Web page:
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Uploaded on:
17/03/2009 10:20:41
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P number: P549574
Caption: Tylocidaris clavigena, a fossil echinoid.
Description: This species lived in Europe, England to France and Denmark during the late Cretaceous times. It seems to have survived the mass extinction at the end of the Cretaceous, because it has been reported in the Eocene of North America. Its huge club-like spines must have put off all but the most persistent of predators. Tylocidaris clavigena has a middle-sized, rounded test, but flattened at the top and bottom. Many plates that make up the test have a large tubercle or node on which the ribbed club-like spines were attached. The specimen illustrated here has also retained the teeth that protrude from the mouth on the underside of the test. Echinoids (sea urchins) have lived in marine habitats since the Ordovician times, about 450 million years ago. They still live today, inhabiting many shallow near-shore seas around the world. As fossil echinoids resemble living species, we have an idea how they must have lived. They had spines which were used for protection. Some species protected themselves from carnivores by having poison-tipped spines while others had large, unpalatable solid spines. Echinoids burrowed into the sand or crawled over the sea floor on their tubed feet, which extended from the paired pores on the star-like or petal-like areas (the ambulacra). They grazed and scavenged algae and plants or ate small particles in the sandy substrate.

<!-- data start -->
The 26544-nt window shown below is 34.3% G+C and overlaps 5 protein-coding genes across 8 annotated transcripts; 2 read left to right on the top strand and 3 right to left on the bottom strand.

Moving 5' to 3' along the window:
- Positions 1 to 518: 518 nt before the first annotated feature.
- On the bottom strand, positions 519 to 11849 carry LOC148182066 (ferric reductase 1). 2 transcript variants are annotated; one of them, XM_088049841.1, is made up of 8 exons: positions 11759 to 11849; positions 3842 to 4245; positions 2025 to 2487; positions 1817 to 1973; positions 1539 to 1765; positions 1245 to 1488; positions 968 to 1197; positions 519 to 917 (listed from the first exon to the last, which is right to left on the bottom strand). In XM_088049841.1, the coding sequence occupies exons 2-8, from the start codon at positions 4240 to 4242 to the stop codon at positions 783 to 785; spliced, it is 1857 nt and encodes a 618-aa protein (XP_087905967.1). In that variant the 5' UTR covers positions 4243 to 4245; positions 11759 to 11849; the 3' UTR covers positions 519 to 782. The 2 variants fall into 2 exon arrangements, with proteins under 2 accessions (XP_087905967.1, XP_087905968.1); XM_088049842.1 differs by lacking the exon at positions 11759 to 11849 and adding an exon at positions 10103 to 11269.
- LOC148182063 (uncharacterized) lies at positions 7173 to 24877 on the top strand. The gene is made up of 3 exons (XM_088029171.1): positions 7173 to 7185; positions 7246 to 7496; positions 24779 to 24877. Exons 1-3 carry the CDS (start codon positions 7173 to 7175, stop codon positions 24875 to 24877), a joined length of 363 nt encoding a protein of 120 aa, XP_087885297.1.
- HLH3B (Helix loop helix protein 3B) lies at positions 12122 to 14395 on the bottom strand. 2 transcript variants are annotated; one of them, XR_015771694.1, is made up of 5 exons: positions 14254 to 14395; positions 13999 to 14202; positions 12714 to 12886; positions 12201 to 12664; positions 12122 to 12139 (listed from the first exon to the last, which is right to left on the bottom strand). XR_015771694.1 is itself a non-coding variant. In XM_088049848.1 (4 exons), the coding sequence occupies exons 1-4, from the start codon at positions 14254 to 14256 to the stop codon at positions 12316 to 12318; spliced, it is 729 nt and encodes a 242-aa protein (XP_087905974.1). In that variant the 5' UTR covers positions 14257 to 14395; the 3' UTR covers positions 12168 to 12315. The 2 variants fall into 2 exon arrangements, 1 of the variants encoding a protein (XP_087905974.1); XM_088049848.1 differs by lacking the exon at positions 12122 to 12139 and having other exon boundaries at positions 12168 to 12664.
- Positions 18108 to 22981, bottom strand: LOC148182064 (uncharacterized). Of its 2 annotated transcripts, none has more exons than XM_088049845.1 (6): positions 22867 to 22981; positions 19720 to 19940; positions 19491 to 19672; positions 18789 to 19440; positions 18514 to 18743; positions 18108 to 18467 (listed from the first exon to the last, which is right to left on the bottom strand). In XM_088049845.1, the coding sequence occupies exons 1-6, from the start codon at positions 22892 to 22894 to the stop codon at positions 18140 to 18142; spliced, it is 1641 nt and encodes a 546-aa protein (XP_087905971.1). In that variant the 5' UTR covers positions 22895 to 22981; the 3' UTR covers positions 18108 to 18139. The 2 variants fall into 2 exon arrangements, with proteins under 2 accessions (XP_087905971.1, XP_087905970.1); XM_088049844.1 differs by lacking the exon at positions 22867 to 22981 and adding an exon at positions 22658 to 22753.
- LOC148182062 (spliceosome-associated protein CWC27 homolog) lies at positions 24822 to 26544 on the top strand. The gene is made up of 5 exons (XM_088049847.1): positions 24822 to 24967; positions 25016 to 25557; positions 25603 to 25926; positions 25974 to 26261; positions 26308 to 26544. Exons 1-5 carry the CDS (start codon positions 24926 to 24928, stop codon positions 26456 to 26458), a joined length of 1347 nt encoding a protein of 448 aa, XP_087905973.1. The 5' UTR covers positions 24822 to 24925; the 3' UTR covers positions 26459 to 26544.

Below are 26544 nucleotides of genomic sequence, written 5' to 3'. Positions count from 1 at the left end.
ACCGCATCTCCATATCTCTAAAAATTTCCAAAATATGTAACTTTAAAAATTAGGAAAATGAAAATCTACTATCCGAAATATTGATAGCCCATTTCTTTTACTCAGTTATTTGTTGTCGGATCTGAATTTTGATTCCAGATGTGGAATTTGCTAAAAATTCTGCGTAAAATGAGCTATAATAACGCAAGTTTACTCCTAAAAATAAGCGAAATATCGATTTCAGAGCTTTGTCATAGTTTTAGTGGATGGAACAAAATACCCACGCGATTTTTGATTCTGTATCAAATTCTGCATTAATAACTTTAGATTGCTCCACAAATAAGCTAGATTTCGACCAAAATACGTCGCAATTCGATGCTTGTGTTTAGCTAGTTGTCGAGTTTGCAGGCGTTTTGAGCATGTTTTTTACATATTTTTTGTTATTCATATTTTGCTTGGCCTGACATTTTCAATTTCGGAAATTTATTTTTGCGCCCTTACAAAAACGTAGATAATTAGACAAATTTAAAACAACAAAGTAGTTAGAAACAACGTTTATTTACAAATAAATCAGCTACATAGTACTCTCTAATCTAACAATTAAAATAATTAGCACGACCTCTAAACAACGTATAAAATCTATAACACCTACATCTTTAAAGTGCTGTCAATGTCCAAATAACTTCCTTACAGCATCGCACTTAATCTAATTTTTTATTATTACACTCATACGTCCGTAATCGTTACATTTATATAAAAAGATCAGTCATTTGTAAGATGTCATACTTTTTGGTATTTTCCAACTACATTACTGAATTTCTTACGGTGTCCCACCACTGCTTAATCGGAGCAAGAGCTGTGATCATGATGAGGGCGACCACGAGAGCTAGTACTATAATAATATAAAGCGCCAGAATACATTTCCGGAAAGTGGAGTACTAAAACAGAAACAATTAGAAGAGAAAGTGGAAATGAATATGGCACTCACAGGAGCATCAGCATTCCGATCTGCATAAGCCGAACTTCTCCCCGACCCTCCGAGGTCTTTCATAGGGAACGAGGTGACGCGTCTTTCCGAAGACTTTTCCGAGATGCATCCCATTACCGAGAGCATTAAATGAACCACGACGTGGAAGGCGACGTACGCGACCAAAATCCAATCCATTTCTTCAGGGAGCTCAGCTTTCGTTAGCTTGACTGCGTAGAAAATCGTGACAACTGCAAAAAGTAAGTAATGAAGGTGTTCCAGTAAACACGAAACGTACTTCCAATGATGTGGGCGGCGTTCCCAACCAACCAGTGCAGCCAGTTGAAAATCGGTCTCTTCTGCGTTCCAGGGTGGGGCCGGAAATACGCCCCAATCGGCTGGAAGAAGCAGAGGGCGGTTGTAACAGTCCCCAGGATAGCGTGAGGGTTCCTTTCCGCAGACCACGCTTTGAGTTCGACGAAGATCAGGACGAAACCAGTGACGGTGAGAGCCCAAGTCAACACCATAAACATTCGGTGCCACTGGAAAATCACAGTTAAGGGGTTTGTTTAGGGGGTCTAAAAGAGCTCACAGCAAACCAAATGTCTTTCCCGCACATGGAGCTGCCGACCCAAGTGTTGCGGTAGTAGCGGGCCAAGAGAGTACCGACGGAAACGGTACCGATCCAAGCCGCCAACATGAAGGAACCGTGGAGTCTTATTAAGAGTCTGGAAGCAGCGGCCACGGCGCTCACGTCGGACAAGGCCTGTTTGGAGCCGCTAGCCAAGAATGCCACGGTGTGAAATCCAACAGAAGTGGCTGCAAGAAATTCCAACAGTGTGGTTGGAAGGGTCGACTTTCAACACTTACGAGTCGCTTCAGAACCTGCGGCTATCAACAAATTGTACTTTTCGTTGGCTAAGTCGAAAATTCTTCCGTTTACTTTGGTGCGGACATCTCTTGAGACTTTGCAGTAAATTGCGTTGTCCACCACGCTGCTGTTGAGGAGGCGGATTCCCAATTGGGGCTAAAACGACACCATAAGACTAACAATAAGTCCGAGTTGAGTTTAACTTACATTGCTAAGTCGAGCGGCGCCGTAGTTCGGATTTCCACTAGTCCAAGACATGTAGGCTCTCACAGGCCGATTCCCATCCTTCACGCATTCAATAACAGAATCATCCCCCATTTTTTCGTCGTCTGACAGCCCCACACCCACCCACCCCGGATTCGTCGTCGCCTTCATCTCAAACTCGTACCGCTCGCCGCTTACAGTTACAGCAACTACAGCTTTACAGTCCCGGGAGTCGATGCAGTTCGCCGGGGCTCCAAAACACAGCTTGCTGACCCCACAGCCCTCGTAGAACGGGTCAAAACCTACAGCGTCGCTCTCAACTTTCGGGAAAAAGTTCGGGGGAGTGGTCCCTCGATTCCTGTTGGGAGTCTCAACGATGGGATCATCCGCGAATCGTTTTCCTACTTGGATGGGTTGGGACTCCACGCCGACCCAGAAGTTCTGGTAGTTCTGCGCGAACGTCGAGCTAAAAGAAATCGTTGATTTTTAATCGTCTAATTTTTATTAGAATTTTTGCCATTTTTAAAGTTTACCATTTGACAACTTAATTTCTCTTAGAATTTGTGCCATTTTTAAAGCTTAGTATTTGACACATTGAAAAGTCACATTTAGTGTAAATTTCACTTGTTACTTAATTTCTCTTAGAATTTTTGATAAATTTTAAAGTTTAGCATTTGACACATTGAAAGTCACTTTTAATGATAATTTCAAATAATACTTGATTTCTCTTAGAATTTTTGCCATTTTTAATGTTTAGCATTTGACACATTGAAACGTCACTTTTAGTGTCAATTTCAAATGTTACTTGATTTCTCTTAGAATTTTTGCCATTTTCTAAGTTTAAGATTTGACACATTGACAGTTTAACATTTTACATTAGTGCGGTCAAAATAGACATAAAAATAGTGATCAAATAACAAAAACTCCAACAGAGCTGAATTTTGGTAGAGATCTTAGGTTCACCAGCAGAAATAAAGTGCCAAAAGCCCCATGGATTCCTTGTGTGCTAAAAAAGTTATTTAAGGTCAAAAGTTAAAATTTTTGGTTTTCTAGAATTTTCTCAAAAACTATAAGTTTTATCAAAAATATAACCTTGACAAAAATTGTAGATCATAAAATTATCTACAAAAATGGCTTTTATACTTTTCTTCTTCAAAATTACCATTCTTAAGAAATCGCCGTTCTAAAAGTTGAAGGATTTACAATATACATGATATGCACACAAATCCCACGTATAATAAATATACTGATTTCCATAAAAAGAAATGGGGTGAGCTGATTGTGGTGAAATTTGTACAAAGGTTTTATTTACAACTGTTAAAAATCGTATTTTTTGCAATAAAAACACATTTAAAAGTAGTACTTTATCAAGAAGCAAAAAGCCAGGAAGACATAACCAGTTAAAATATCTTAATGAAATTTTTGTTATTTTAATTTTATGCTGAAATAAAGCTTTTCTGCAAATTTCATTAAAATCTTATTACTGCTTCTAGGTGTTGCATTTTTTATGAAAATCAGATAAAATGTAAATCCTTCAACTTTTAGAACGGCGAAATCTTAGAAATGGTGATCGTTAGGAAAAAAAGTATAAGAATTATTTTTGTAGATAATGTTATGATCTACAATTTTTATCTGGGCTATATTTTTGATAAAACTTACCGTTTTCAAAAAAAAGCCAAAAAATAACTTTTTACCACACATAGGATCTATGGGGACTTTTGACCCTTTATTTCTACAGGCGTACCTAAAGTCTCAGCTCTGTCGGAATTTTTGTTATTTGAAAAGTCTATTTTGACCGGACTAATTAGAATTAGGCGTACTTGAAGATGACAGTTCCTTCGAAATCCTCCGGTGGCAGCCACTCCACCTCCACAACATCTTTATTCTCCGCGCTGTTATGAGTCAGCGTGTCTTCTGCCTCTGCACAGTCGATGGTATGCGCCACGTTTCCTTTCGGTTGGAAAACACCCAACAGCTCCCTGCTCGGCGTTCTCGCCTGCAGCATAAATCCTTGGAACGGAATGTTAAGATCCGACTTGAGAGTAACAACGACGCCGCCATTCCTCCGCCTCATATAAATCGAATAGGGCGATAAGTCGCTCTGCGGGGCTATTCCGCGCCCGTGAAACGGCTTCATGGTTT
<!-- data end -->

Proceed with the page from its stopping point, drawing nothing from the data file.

Photographer: Unknown
Copyright statement: Unknown
Orientation: Landscape
Size: 420.89 KB; 1000 x 838 pixels; 85 x 71 mm (print at 300 DPI); 265 x 222 mm (screen at 96 DPI);
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Categories: Best of BGS Images/ Fossils  


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